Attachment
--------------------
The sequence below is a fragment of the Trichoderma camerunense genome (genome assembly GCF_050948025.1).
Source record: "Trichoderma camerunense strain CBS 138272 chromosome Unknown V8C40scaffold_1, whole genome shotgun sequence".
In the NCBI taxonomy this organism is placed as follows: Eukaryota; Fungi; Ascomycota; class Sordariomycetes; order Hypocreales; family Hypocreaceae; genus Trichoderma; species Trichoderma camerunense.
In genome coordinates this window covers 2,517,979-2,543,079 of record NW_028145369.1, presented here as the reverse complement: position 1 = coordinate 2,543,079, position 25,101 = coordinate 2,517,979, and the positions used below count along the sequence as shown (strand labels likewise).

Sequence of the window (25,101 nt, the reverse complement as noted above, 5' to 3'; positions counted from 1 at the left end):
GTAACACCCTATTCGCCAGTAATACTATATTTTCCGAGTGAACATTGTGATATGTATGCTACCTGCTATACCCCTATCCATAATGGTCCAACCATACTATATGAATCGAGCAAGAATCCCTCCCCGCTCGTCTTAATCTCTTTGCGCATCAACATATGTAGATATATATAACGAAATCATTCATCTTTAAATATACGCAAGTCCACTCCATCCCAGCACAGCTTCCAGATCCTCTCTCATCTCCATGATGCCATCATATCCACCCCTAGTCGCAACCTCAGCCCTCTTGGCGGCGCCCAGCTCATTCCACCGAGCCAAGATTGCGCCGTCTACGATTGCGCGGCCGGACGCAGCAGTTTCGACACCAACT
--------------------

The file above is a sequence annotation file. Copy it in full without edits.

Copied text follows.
The sequence below is a fragment of the Trichoderma camerunense genome (genome assembly GCF_050948025.1).
Source record: "Trichoderma camerunense strain CBS 138272 chromosome Unknown V8C40scaffold_1, whole genome shotgun sequence".
In the NCBI taxonomy this organism is placed as follows: Eukaryota; Fungi; Ascomycota; class Sordariomycetes; order Hypocreales; family Hypocreaceae; genus Trichoderma; species Trichoderma camerunense.
In genome coordinates this window covers 2,517,979-2,543,079 of record NW_028145369.1, presented here as the reverse complement: position 1 = coordinate 2,543,079, position 25,101 = coordinate 2,517,979, and the positions used below count along the sequence as shown (strand labels likewise).

Sequence of the window (25,101 nt, the reverse complement as noted above, 5' to 3'; positions counted from 1 at the left end):
GTAACACCCTATTCGCCAGTAATACTATATTTTCCGAGTGAACATTGTGATATGTATGCTACCTGCTATACCCCTATCCATAATGGTCCAACCATACTATATGAATCGAGCAAGAATCCCTCCCCGCTCGTCTTAATCTCTTTGCGCATCAACATATGTAGATATATATAACGAAATCATTCATCTTTAAATATACGCAAGTCCACTCCATCCCAGCACAGCTTCCAGATCCTCTCTCATCTCCATGATGCCATCATATCCACCCCTAGTCGCAACCTCAGCCCTCTTGGCGGCGCCCAGCTCATTCCACCGAGCCAAGATTGCGCCGTCTACGATTGCGCGGCCGGACGCAGCAGTTTCGACACCAACT